I say this because officers and aspiring officer candidates have plenty enough things on their plate to deal with already, without having to devote many an hour to reading entire volumes of various books, many of which could have their critical points summarised in a much tighter form. One of the prime candidates for this treatment would be the perennial favourite on every military reading list the world over; "On War" by Carl Von Clausewitz.
I hate this book with a passion like you wouldn't believe. Given the choice of reading it again from cover to cover, or else sitting between George Osbourne and Ed Balls while one of them tells me that the best way to reduce the national deficit is to slightly reduce spending while also hacking away at Government income, while the other tells me that the best way to reduce the deficit is to increase income a little but also keep spending very high, then I'll take the inane argument between the dipsh*t politicians every time.
On War is to reading, what dipping your toes into boiling acid is to relaxation. It's a tortuous book, full of philosophical guff and unnecessarily eloquent and verbose material. The primary reason that it gets included on so many reading lists centres around four concepts outlined in the book; the friction of war, the fog of war, war as a continuation of politics by other means, and total war.
If those are the four main things that we want our military leaders to take away from the book, then why not simply bypass the heavy reading and produce either a) four independent modules that outline each principle, with examples, or b) produce a single module titled "On War" which gives a brief biography of who Clausewitz was and his experience, before detailing the four core principles that he outlined in his book, tying them together in some regard.
Provide them on some kind of internal learning network, or in a mini-book form, more like a brief history paper than a thick book. The end result is that the officer acquires the relevant details and concepts that we wanted him/her to learn, while at the same time saving him/her from a suicide inducing experience that would be enough to put even the most ardent book worm off further study for life.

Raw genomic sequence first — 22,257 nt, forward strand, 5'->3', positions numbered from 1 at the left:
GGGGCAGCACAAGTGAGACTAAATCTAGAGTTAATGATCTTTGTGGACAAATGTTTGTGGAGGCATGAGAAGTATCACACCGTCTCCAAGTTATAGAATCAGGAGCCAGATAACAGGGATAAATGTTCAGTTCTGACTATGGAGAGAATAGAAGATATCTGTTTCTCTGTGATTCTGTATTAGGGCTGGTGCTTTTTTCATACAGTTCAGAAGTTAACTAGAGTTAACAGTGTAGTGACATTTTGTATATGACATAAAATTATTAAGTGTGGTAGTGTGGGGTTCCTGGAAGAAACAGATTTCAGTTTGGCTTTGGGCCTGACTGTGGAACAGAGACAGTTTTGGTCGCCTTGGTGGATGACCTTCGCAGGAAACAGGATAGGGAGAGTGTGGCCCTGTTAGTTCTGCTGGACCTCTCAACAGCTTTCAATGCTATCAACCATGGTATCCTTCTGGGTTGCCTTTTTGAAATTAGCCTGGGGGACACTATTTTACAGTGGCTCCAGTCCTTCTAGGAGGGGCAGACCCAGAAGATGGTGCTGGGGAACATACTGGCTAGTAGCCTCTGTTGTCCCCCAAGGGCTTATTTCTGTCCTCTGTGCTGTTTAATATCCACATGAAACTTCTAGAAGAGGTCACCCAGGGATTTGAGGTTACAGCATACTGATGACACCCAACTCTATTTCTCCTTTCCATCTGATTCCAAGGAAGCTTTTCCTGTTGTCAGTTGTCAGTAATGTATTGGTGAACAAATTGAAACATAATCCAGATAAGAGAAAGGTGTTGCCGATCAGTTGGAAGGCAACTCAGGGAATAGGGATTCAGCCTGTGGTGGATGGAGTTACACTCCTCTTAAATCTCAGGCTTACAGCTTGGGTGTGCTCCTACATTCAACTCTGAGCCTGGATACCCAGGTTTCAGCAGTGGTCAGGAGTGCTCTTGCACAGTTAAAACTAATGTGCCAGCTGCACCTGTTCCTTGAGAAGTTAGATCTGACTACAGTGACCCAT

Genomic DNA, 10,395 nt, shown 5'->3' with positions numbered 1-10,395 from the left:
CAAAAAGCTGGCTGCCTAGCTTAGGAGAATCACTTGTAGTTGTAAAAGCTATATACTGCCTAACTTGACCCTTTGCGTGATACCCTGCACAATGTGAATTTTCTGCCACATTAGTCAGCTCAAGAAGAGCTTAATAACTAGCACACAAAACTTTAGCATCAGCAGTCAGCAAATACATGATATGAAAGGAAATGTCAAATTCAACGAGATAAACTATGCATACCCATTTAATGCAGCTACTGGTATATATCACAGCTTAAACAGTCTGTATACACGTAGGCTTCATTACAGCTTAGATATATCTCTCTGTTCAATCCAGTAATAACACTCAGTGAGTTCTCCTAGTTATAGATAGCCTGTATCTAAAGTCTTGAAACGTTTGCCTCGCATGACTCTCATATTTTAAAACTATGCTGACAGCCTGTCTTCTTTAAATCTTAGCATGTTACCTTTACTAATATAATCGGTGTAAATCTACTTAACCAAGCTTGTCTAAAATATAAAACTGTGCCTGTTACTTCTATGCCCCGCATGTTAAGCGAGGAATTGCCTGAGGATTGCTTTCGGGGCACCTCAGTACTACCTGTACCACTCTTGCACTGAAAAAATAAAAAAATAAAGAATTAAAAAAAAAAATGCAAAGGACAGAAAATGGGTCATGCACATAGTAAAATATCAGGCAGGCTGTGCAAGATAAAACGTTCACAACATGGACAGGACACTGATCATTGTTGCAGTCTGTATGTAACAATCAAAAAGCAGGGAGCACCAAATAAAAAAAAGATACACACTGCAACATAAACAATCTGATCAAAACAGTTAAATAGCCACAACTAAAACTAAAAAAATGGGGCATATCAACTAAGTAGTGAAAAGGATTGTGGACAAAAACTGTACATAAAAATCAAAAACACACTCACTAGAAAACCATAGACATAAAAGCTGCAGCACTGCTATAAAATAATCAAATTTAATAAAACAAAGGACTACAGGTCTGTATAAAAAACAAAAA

A similar principle could be applied to the absolute and unquestionable favourite book in my military library, Erwin Rommels "Infantry Attacks". If you don't have a copy, get one. It's a fantastic read and available now on Amazon for less than a tenner. Quite a cheerful book considering it deals with one of the most horrific wars mankind has ever fought, exciting, informative, very detailed and gives you a perfect insight into why Rommel went on to make an almost perfect armoured division commander, but struggled to achieve the same success at higher command levels.
As a book of interest it's superb and I can't recommend it highly enough. However, as a read for officers looking to develop their professional knowledge, I'm not sure how much could be learnt from the initial chapter of the book, as Rommel spent the early part of World War I chasing a field kitchen across parts of North Eastern France, though they might gain a better understanding of why it was that German infantry became so skilled, and indeed so enamoured, with digging deep trenches every time they stopped moving for any length of time.
The book does progress rapidly into more military detail and Rommel gives a superb account of the campaigns and actions he was involved in, right down to the tactical level. Would I want professionals to have to read the whole thing though? There a lots of tid bits of information that add character and flavour to the text, but would be of less interest to a professional reader. The book could probably be halved in length by an editor and still retain everything of value to an army officer, while saving them many pages worth of reading that could be devoted to other matters.
So while I agree with Sir Humphrey that knowledge is power and that continuous education can reap great rewards (and not just in the military), I disagree on the approach. Instead I would like to see military colleges around the world go to greater lengths to actively ease the burden both on their students and on older officers seeking to develop their knowledge further. Instead of simply producing a list of materials and saying "read these", I'd like to see educational branches do the editing and summary work themselves, to provide officers with a more easily accessible and useful range of learning materials.
Same goal. Different strategy.
P.S. Jesus, it's 3am. So much for a quick look.